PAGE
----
How to build core strength
For true core strength development, you should not make use of any machines. Machines help a person maintain where they are now, and of course body builders use them--for hours and hours a day.
But if you want to build core strength, you need to stay with a program of body weight resistance and endurance training. Mastering resistance of force, weight, and gravity is what builds the core strength.
So, one of the tools that you can make use of for core strength training is a simple "home gym" exercise bar. This is a tool that can be used as a push-up bar, a dips bar, and even a portable chin up bar. It's not expensive at all and its purpose is to facilitate your use, to maximum potential, of some of the best core strength building exercises.
For instance, the push-ups you would do on such a bar are "deep push-ups". You would never touch the ground or be able to go down all the way. Instead, you would need to keep yourself suspended to one degree or another at all moments of the workout. This turns one bar push-up routine into a far more powerful strength and fitness building tool than the normal floor-based push-ups.
Other tools that you want are a medicine ball; a couple of pairs of different sized kettlebells; resistance bands; and a pair of running (or cross training) shoes. You may also want a Pilates mat.
Sample Beginner Core Strength Workout Routine
If you're a beginner, you want to build up your routine slowly over time. You will be taxing your muscles, heart, and lungs in ways that you may never have thought about before, so you don't want to be subject to high risk of injury, strain, or fatigue.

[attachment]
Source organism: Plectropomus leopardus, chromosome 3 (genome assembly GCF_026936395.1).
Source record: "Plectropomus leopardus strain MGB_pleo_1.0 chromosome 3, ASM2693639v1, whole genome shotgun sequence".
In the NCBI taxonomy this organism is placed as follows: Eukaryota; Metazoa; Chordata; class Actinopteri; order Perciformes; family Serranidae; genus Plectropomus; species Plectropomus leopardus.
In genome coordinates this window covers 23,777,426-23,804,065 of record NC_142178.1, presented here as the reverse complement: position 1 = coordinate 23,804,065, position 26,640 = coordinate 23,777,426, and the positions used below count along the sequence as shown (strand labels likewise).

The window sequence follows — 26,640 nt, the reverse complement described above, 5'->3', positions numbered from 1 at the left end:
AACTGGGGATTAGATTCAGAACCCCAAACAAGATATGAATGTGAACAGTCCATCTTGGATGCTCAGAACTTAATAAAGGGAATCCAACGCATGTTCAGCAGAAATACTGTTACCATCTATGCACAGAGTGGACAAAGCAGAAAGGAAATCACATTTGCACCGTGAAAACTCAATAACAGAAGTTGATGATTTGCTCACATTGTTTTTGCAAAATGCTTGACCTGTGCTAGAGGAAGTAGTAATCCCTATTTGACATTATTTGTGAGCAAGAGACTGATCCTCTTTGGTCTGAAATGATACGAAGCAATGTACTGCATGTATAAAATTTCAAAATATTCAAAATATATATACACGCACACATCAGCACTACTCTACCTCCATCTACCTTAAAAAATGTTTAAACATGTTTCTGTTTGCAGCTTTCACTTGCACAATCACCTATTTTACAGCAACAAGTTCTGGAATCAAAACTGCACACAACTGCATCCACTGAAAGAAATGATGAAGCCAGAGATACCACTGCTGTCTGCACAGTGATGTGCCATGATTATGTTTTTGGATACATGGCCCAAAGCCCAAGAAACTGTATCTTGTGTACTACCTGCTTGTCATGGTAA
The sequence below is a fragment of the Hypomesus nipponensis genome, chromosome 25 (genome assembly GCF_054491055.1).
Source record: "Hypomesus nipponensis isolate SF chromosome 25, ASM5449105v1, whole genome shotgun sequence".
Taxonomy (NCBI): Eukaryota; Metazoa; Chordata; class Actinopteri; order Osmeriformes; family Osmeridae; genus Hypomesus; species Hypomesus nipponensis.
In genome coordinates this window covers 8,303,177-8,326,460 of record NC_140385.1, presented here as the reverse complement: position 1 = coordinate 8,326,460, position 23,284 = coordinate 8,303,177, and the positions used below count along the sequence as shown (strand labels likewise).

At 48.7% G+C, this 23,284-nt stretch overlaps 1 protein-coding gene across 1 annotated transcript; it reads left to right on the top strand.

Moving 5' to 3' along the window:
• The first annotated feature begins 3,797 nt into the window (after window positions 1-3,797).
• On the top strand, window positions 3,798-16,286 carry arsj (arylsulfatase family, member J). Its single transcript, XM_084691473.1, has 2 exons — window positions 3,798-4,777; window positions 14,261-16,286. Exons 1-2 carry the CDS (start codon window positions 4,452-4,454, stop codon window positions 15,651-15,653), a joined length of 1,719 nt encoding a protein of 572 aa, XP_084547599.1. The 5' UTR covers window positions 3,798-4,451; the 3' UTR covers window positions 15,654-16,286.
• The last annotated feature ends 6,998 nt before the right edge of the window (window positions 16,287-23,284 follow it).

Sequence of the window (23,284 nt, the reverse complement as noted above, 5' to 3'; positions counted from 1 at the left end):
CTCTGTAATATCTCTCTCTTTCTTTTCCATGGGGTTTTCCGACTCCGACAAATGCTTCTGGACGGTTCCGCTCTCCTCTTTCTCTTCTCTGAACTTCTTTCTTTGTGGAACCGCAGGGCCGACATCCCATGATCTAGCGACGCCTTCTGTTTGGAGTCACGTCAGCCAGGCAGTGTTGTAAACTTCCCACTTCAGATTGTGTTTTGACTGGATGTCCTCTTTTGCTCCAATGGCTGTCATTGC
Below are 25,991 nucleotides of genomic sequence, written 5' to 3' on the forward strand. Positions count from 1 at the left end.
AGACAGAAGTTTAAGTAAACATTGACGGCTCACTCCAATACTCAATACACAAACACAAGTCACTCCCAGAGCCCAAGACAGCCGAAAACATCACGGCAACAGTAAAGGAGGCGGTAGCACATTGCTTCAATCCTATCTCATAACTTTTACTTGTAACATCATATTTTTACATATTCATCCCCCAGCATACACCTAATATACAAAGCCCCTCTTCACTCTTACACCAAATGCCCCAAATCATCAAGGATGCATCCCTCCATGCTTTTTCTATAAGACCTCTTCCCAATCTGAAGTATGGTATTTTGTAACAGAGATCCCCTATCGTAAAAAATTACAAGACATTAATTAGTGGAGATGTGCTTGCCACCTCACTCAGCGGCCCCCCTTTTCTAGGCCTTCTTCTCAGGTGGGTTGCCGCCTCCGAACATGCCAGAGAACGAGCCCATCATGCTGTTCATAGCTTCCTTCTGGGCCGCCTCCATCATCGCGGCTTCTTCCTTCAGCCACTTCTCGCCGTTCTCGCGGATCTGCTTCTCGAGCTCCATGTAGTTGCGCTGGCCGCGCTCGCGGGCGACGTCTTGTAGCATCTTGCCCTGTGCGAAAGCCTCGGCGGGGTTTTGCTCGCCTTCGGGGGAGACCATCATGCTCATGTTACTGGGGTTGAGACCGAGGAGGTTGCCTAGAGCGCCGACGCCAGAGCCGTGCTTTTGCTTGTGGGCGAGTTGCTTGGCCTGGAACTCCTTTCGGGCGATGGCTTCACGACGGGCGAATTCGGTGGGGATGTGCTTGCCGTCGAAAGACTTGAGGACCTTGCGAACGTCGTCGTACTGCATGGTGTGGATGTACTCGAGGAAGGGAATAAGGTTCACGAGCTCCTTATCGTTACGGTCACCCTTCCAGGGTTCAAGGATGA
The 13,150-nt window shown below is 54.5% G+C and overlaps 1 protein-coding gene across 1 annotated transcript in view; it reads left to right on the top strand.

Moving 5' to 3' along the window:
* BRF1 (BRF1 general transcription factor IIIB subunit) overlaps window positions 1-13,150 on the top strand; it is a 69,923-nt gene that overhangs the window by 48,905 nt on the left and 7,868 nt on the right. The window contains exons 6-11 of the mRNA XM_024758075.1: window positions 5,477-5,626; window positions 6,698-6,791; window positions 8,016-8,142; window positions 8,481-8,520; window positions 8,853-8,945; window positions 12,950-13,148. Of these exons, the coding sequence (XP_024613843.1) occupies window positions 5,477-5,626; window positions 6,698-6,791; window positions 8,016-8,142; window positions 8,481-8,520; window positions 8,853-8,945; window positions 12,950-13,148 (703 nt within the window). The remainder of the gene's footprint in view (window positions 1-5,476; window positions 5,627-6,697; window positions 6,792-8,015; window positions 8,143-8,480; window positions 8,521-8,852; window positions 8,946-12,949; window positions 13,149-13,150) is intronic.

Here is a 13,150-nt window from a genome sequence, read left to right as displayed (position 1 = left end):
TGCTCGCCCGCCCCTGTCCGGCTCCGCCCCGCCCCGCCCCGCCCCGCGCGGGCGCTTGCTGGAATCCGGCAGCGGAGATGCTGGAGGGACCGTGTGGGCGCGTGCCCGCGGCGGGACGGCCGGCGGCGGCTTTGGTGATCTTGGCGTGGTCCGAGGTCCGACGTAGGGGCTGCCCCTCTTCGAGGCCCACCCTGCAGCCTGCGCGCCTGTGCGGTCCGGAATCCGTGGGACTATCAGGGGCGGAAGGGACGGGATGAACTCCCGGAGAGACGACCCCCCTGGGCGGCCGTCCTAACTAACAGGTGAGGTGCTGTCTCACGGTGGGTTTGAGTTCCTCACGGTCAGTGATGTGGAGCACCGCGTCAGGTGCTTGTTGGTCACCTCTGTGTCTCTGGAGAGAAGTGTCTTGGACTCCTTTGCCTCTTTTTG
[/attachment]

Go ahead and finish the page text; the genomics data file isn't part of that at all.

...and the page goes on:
Therefore, for the first three weeks just do your routine twice per week. After that, start doing it every other day. After a couple of months you can work up to doing a routine five or six days a week.
Here's an example of a good beginner routine:
*Two sets of kettlebell exercises, three times each for eight to 12 reps each time, with one minute rests in between. Use the heaviest weights you can achieve this amount of lifting with.
*Two sets of Hindu squats, 20 to 30 reps each.
*Two sets of workout bar push-ups, maximum amount to failure each time.
Sample Advanced Core Strength Workout
Now, the main part about becoming advanced at core strength building is that you add in more variety and intensity, as well as frequency as already mentioned. So, an example of an advanced workout could be to do the above exercise routine one day, except do three sets each; and then the next day:
*Run for two miles (not jog).
*Do six to 10 wind sprints, 10 seconds each.
*Work out with the medicine ball for 10 to 15 minutes.
As you gain experience you will learn the sets that you like the most and that you can put together to get the results you are seeking for yourself. Lean but strong is what you want to achieve, not bulky muscle mass.